A new US Department of Energy report describes the challenges of commercializing perovskite technology for the solar energy sector.
From pv magazine USA
Achieving the US government’s decarbonization goals of 100% carbon-free electricity generation by 2035 and net-zero economy-wide carbon emissions by 2050 will require the deployment of record levels of renewable technologies. The most common solar technologies deployed to date are crystalline silicon and cadmium telluride (CdTe), the costs of which have dropped markedly in recent years. The US Department of Energy Solar Energy Technologies Office (SETO) said in order to meet 2035 targets, solar deployment has to double in the next three years, and ultimately ramp up to 100 GW by 2035.
While most development will use silicon and CdTe, SETO sees potential in nascent technologies like halide perovskites.
SETO finds that the power conversion efficiencies (PCE) of halide perovskites (over 25% in single-junction cells and over 29% in tandem cells with silicon) show promise. One advantage of perovskites is that they can be easily manufactured in high volume. However, significant technological challenges must be addressed before perovskites are ready for commercial power sector markets.
In a recent Energy Focus report, SETO covers the critical technical barriers, the commercialization pitfalls and opportunities, and efforts to overcome barriers and challenges to commercialization. It also references SETO-funded projects, which can be viewed in the Solar Energy Research Database.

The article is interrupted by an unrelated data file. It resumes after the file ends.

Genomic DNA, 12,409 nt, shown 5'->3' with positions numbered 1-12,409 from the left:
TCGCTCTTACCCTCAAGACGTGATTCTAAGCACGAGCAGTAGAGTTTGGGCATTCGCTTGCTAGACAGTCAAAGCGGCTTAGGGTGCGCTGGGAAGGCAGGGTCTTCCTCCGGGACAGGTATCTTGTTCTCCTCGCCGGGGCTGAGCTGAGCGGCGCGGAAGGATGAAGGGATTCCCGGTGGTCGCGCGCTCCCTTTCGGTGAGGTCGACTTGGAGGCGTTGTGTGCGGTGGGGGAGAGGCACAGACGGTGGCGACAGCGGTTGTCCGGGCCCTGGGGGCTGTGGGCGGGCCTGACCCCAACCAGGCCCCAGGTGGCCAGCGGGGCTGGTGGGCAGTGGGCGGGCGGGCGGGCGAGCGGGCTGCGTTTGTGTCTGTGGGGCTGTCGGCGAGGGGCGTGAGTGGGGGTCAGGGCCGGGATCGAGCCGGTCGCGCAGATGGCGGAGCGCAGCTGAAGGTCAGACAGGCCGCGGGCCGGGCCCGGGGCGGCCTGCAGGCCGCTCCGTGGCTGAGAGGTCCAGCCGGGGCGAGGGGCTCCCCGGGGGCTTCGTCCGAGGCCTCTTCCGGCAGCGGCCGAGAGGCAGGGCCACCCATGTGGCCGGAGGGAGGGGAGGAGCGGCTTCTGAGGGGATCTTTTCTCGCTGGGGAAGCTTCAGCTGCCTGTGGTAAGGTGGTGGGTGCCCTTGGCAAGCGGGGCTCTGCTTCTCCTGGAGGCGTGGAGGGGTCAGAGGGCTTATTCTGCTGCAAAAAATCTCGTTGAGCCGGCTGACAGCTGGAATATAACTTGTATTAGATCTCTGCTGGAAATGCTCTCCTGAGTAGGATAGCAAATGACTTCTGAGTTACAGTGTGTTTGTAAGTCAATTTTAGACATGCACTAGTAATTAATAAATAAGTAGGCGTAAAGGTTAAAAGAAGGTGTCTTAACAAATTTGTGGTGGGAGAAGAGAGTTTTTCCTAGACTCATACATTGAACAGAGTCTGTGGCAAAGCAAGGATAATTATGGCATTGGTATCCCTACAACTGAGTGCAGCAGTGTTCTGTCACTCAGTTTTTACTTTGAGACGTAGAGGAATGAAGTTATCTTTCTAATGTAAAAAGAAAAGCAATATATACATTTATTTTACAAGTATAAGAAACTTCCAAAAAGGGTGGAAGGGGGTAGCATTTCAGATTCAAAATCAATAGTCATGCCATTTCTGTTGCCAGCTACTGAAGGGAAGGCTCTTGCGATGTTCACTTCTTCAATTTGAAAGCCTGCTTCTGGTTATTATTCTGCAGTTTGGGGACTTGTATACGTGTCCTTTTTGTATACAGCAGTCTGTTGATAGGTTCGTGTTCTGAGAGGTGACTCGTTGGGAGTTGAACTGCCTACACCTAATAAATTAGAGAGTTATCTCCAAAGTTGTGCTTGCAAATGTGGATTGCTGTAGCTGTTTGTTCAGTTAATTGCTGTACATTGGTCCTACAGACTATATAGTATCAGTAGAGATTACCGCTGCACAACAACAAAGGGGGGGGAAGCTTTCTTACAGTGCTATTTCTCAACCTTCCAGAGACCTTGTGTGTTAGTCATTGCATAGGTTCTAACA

One of the major barriers is cost. In order for perovskite to be commercially competitive, its levelized cost of electricity (LCOE) must be competitive with that of other technologies. And with the cost of silicon and CdTe modules dropping while warranty times are increasing, it will be a steep challenge for perovskite to compete on an LCOE basis.
“As researchers continue to develop perovskites, there are lessons to be learned from the fates of other photovoltaic technologies. SETO is focused on helping perovskite photovoltaic companies to avoid those pitfalls and spurring innovation in order to get this technology market-ready and accelerate the deployment of solar energy,” said Dr. Lenny Tinker, photovoltaics program manager, Solar Energy Technologies Office, US Department of Energy.
Module and cell durability
Durability is the largest technological risk for perovskite PV. For LCOE metrics to approach SETO’s 2030 goals of $0.02 kWh, perovskite PV will have to last at least 20 years in the field, which will require improving its ability to withstand various environmental conditions. Much testing is required, yet today’s tests are geared toward commercialized PV technologies (Si, CdTe, etc.) and are unlikely to capture all the failure modes relevant to perovskite modules in the field.
Existing tests may also be excessive or promote irrelevant or uncharacteristic modes of perovskite device failure. SETO has published some minimum durability performance targets which, if realized, would provide strong evidence that a prototype perovskite PV device is ready to enter an initial production stage. To this end, SETO funds considerable perovskite durability work as well as development of test standards.
Efficiency, often considered a strength of perovskite PV, requires significant improvement for large-area devices before they are ready for the commercial arena. While standardized cell and module form factors have yet to be finalized for perovskite PV, standards will be a crucial prerequisite to scaling the entire industry beyond initial demonstration projects.